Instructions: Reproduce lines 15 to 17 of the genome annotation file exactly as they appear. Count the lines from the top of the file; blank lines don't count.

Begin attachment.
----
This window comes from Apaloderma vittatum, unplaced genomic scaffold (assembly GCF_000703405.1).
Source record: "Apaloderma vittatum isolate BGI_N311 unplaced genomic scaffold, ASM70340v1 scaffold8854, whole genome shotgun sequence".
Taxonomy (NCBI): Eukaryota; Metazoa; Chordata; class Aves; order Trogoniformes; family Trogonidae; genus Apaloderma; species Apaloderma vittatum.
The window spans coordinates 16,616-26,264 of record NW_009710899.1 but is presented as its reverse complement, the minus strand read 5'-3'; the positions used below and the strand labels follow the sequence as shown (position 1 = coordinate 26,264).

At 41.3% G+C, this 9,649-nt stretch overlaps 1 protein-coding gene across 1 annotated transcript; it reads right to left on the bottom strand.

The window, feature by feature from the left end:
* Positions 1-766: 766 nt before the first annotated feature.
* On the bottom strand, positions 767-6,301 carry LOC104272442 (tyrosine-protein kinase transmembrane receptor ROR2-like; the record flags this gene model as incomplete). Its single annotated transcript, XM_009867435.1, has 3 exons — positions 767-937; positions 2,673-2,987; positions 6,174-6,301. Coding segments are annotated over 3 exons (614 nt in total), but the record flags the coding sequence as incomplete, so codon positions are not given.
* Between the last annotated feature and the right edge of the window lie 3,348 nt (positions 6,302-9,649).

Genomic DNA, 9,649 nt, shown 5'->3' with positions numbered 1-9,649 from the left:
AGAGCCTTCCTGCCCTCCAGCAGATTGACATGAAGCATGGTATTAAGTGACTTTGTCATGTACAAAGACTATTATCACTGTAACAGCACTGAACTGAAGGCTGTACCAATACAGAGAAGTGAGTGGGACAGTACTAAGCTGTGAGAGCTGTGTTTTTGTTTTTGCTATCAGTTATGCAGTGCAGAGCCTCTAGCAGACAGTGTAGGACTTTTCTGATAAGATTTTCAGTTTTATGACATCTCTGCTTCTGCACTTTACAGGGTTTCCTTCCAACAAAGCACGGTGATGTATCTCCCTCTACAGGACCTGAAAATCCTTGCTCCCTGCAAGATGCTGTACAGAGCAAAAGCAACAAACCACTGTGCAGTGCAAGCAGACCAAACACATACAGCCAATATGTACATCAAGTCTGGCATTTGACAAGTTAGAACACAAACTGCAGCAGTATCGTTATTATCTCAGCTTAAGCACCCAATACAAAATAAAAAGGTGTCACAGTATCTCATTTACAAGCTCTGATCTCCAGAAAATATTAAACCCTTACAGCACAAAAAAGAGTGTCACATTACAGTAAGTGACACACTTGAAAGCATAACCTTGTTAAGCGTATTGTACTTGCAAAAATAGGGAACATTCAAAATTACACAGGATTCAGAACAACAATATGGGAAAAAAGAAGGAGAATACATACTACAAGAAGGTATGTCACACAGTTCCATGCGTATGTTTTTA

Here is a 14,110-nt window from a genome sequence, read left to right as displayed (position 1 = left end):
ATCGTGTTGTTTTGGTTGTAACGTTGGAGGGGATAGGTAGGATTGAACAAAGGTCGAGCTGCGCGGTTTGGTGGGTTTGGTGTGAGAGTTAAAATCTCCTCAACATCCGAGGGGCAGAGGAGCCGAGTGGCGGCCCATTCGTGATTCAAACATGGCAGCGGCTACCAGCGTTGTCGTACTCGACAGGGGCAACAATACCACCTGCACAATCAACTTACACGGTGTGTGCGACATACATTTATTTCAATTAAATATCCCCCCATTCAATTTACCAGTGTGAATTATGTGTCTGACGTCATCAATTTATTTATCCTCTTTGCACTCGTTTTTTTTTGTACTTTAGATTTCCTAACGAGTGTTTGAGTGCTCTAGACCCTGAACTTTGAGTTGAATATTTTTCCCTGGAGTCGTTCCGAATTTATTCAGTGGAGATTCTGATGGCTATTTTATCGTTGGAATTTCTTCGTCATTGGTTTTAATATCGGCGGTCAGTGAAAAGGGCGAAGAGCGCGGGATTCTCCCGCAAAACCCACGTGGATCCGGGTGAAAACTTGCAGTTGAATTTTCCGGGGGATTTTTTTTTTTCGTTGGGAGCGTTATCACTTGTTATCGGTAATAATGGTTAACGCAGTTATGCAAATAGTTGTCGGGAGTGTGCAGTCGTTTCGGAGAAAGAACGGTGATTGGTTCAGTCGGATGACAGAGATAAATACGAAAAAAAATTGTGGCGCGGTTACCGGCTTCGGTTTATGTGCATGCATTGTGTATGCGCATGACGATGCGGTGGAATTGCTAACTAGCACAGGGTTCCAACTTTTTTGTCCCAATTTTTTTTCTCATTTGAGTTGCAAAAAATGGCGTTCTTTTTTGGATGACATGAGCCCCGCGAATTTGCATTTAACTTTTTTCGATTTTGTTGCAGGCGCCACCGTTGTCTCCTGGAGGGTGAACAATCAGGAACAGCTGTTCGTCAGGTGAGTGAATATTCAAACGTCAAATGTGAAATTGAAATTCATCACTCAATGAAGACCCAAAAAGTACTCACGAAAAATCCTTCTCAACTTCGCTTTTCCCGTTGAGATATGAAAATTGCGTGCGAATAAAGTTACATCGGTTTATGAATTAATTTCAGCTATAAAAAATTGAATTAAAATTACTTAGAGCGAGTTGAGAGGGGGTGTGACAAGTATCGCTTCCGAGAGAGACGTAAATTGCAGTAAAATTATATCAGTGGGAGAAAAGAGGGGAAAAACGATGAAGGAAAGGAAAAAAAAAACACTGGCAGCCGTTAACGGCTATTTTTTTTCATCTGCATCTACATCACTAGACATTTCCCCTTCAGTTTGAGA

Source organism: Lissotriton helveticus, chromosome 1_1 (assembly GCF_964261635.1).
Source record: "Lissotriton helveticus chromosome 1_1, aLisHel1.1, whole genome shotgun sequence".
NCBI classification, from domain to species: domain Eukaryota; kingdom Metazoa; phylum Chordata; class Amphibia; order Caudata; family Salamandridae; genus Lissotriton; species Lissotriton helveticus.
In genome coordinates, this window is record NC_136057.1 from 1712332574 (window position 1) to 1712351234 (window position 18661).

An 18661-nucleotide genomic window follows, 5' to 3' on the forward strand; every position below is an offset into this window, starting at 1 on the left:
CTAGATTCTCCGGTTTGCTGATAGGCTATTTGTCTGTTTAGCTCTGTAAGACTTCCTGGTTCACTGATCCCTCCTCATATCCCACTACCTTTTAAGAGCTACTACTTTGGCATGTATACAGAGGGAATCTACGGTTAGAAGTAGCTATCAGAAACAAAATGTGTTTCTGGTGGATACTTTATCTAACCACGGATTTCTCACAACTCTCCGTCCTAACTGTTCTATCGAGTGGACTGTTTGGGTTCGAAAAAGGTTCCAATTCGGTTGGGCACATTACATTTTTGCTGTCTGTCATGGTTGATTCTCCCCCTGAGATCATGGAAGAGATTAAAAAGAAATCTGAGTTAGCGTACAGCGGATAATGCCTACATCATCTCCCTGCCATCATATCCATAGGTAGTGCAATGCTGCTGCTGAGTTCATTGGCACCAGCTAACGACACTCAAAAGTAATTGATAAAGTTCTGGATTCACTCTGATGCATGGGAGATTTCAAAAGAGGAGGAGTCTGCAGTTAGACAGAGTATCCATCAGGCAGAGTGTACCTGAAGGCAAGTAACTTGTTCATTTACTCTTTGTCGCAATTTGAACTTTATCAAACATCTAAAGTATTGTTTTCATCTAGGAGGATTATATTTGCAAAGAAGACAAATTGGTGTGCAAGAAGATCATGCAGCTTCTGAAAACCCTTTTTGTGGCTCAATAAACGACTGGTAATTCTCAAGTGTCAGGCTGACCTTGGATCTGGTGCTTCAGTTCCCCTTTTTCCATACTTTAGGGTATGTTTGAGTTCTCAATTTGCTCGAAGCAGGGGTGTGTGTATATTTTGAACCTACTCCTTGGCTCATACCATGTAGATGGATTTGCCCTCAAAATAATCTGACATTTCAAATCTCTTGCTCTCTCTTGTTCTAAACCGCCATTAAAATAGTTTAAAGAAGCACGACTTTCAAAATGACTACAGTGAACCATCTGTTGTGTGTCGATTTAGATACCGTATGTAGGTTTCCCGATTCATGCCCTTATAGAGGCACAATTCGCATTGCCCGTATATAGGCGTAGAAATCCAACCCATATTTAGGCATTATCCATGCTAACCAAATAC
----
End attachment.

Source record: "Lissotriton helveticus chromosome 1_1, aLisHel1.1, whole genome shotgun sequence".
NCBI classification, from domain to species: domain Eukaryota; kingdom Metazoa; phylum Chordata; class Amphibia; order Caudata; family Salamandridae; genus Lissotriton; species Lissotriton helveticus.
In genome coordinates, this window is record NC_136057.1 from 1712332574 (window position 1) to 1712351234 (window position 18661).